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. Initial subscribers to both MusicNet and Pressplay won’t be able to burn tracks to CDs. Additionally, several labels have been slipping new technology into discs. One is Macrovision software, which inserts clicks and pops into music files that are copied from a CD onto PCs.
CD BLANKS BREAK THE BANK
With Consumers Ready To Burn, The Industry Attempts To Control The Fire
It used to be that the phrase "burn one" referred to the recreational activities of your average trade-rag editor. These days, burning CDs is more popular than sparking blunts. CD-R sales are expected to hit 1.5 billion this year, thanks to the fact that more than 75% of all computers sold in America now come with built-in CD burners.

Mike Dreese, CEO of Newbury Comics, asserts that the sales growth of CD-Rs is a two-and-a-half-year trend, thanks in part to Napster. "The big change in the last year is that PC companies are using disc burners as a primary selling point for hardware," Dreese adds, noting Apple’s recent "Rip.Mix.Burn." iMac campaign.

Prerecorded CD sales are down so far this year, while blank media sales are growing. Maybe there’s no direct correlation, but a lot of people see one, including Jordan Katz, Senior VP Sales at Arista: "The second-week drop-off for virtually every hit record, regardless of genre—not just rock and hip-hop—is now 40-60%, and the increased traffic from new releases isn’t translating into increased sales for the rest of the market."

BMG President/CEO Pete Jones points to a number of factors: "There are a lot of things that we have to fight all at the same time, but the CD-R situation seems to be the most explosive. It’s hard to know how extensively it cuts into first-week sales or things in the Top 10 or 20, but anecdotally, I get the feeling that some air has been let out of the market."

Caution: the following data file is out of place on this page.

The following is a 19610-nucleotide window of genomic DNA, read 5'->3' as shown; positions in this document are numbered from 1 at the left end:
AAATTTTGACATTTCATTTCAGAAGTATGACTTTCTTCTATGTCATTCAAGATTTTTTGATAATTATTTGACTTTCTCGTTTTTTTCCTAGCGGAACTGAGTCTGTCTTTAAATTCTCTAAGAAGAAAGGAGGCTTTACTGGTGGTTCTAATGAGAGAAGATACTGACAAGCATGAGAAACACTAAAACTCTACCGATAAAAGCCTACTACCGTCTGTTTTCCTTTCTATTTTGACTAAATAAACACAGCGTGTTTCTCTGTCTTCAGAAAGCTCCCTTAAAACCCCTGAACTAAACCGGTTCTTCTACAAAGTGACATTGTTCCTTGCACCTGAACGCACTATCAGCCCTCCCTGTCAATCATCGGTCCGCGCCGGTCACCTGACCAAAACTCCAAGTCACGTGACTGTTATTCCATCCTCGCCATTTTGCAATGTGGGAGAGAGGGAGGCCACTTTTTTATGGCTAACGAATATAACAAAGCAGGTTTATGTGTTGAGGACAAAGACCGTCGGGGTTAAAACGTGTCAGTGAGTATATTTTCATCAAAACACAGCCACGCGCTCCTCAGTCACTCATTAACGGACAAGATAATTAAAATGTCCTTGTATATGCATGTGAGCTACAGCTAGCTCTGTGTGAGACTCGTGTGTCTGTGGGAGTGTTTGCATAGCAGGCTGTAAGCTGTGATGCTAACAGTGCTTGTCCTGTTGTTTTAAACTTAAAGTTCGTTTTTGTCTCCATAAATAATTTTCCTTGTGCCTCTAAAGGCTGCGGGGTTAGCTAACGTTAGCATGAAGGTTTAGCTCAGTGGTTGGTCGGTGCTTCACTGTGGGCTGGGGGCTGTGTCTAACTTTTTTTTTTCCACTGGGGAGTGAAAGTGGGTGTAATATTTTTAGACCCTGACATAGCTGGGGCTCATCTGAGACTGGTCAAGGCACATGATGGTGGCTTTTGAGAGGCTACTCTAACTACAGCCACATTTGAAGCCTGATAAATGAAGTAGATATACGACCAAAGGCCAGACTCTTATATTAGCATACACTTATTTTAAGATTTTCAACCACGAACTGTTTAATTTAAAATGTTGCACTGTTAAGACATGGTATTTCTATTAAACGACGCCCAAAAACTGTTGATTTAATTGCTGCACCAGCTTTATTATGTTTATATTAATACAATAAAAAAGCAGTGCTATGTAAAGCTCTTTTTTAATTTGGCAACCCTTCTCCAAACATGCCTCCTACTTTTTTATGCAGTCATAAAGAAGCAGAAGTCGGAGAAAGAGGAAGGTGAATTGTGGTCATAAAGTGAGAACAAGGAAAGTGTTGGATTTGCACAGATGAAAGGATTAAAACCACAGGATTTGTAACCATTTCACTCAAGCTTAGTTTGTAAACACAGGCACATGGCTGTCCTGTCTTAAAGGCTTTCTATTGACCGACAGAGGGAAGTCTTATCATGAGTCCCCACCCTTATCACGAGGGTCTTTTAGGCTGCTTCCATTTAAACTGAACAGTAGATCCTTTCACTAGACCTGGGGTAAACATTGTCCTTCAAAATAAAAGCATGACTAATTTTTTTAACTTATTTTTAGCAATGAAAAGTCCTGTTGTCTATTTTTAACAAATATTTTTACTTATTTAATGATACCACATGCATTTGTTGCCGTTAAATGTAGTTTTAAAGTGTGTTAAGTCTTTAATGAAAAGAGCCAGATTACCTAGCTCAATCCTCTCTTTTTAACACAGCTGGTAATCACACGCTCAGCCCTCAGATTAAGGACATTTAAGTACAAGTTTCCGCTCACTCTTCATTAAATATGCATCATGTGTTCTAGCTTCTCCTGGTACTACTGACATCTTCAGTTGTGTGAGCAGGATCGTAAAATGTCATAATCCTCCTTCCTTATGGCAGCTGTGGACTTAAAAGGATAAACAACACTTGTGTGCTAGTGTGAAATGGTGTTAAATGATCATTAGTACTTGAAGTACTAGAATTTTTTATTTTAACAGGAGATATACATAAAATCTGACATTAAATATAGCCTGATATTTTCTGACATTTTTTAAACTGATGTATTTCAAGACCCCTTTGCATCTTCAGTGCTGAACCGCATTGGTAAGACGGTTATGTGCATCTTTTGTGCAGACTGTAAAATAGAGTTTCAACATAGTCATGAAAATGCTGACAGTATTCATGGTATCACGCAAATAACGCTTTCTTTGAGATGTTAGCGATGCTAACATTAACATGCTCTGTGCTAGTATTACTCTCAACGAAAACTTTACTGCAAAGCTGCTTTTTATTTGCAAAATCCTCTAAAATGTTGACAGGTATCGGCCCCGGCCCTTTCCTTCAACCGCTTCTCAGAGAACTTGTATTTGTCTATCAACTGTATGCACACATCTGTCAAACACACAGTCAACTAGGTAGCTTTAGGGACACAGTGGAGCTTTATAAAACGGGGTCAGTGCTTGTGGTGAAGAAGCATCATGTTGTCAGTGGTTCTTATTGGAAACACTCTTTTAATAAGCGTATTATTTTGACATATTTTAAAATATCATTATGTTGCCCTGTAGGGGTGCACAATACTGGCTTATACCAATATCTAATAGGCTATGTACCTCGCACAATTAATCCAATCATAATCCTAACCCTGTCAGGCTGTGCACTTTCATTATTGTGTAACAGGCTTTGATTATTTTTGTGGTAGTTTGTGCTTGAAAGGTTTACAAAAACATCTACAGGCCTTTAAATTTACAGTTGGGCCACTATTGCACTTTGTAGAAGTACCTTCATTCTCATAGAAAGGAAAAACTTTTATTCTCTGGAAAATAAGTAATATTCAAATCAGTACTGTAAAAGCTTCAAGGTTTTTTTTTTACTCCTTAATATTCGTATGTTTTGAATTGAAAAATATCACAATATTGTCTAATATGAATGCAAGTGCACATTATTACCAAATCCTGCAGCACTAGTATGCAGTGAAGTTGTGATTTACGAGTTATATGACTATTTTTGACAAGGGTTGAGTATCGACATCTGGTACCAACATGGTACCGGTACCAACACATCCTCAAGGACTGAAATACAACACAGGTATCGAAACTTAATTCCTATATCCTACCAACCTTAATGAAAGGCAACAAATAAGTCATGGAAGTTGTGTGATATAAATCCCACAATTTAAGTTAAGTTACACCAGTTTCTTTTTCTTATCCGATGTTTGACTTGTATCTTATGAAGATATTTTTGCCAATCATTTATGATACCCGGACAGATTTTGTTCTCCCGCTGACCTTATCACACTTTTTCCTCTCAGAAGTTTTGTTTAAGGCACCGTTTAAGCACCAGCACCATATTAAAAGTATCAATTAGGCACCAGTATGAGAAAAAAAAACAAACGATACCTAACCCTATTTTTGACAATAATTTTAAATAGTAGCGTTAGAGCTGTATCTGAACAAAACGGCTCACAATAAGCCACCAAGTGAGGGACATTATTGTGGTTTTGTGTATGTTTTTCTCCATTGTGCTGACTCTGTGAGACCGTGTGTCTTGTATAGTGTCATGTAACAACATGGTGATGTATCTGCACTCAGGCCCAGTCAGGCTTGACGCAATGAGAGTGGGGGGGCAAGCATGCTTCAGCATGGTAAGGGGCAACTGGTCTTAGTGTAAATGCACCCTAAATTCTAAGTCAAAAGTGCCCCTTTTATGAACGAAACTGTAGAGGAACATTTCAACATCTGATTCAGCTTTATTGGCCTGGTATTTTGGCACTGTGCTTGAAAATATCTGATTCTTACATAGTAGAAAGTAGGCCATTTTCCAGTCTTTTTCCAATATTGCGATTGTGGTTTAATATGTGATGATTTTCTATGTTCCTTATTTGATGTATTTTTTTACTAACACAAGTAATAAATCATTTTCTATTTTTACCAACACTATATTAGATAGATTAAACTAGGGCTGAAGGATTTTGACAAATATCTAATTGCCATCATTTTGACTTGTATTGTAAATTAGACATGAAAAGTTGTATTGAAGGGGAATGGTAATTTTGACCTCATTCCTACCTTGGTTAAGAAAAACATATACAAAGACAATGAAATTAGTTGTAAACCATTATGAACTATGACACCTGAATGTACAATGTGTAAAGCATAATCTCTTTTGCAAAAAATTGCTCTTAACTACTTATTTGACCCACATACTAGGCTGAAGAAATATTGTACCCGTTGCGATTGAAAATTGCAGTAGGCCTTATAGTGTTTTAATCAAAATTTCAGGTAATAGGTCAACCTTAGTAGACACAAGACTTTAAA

Labels are starting to fight back. Initial subscribers to both MusicNet and Pressplay won’t be able to burn tracks to CDs. Additionally, several labels have been slipping new technology into discs. One is Macrovision software, which inserts clicks and pops into music files that are copied from a CD onto PCs. Discs with the Macrovision system are not marked, and the company won’t divulge which labels have used the technology.

According to BMG SVP New Media Sami Valkonen, BMG’s system, expected in the fourth quarter and dubbed Digital Access, will include pre-ripped digital music files in a second section of the disc. Like enhanced CDs, the extra tracks will be seamless, launching and uploading the tracks when a consumer first puts the disc in a computer. "To a user, it will be like they just put the CD into the player—they won’t even notice," says Valkonen.

The pre-ripped tracks will be downloadable to portable players. It will be left up to the individual BMG labels to choose which releases will employ Digital Access, though Valkonen says that copy protection of promos is a "no-brainer." EMI VP New Media Ted Cohen recently stated that EMI is looking into a similar solution.

Though some advanced-level users may find ways around anti-piracy measures, the labels hope to discourage the great mass of consumers who burn CDs for their friends because it’s so easy to do. Even the most basic obstacles to wholesale copying could make a difference to the bottom line.

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